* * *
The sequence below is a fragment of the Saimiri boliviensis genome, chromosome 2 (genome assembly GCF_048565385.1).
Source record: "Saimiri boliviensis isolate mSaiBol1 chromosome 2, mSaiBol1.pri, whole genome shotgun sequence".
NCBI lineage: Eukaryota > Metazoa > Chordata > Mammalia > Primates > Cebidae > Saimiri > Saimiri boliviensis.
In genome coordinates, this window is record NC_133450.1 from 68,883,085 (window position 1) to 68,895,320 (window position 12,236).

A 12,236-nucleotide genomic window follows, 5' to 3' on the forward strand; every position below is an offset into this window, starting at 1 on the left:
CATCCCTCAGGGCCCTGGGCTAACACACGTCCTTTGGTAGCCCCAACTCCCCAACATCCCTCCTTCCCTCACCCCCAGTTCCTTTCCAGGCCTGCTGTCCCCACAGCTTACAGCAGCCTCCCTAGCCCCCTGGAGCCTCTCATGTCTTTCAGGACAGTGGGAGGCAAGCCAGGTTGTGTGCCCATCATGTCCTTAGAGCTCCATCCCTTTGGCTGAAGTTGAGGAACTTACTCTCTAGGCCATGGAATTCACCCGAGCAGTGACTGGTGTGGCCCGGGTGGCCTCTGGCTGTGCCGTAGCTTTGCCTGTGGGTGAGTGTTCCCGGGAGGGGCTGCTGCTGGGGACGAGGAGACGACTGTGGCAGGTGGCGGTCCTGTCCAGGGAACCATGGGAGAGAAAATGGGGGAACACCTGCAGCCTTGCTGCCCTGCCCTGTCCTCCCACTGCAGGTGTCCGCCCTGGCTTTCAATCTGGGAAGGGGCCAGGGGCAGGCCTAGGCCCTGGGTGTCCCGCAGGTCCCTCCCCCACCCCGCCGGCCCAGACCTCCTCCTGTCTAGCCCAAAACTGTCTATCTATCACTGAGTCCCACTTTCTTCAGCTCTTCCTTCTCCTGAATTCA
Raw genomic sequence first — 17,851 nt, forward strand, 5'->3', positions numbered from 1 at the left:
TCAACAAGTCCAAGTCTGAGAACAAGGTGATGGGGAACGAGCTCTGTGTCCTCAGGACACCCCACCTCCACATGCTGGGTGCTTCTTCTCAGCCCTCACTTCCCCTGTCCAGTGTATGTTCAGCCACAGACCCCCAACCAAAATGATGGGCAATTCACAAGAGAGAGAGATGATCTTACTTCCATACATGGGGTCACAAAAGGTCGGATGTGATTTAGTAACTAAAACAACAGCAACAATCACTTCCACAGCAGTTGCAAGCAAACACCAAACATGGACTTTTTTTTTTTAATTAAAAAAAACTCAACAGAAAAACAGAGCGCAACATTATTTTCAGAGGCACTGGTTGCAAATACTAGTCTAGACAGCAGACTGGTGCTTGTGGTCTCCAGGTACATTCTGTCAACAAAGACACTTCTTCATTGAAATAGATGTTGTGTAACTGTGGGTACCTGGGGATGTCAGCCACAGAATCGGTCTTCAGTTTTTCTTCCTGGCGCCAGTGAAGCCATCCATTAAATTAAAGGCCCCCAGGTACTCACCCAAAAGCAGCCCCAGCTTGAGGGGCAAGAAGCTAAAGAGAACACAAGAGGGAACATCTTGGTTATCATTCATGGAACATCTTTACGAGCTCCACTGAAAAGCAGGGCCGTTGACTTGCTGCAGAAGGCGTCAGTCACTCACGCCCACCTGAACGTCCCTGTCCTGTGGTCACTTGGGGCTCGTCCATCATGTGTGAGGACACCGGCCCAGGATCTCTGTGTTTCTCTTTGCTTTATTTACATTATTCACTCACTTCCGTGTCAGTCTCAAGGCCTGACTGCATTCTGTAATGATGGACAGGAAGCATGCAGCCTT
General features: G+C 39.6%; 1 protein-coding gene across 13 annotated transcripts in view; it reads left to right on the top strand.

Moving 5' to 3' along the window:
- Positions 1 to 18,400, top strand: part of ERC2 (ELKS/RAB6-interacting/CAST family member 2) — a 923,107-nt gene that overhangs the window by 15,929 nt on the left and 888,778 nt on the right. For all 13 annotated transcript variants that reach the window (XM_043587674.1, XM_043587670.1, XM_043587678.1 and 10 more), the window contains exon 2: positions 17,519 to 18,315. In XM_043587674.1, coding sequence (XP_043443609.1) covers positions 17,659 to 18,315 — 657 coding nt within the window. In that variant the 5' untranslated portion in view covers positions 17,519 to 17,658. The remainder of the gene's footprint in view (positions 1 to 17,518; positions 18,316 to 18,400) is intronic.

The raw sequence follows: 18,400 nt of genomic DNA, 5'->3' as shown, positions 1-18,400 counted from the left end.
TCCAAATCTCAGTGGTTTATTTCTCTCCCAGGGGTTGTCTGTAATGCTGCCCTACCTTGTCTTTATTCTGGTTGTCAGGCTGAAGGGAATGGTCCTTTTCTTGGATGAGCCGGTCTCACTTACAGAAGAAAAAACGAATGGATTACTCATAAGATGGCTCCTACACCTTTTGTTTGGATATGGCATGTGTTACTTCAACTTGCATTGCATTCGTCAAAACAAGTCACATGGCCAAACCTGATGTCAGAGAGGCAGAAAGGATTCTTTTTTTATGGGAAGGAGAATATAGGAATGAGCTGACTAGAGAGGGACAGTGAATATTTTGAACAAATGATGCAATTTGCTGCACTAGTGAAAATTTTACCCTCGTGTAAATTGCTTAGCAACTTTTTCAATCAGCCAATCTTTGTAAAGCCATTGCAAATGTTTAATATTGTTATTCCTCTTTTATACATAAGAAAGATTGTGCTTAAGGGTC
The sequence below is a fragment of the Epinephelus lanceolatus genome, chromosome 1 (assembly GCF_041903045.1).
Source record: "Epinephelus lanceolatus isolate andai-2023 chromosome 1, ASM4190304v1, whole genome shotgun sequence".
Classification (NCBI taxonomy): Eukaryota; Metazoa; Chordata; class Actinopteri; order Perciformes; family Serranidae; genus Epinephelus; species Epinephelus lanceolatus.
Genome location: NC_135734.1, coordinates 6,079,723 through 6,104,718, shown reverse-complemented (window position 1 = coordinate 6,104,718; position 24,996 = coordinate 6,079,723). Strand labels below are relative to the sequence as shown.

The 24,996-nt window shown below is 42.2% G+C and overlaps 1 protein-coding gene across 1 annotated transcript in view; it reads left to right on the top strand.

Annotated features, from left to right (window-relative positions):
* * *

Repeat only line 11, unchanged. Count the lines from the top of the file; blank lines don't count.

- Positions 1 to 18,400, top strand: part of ERC2 (ELKS/RAB6-interacting/CAST family member 2) — a 923,107-nt gene that overhangs the window by 15,929 nt on the left and 888,778 nt on the right. For all 13 annotated transcript variants that reach the window (XM_043587674.1, XM_043587670.1, XM_043587678.1 and 10 more), the window contains exon 2: positions 17,519 to 18,315. In XM_043587674.1, coding sequence (XP_043443609.1) covers positions 17,659 to 18,315 — 657 coding nt within the window. In that variant the 5' untranslated portion in view covers positions 17,519 to 17,658. The remainder of the gene's footprint in view (positions 1 to 17,518; positions 18,316 to 18,400) is intronic.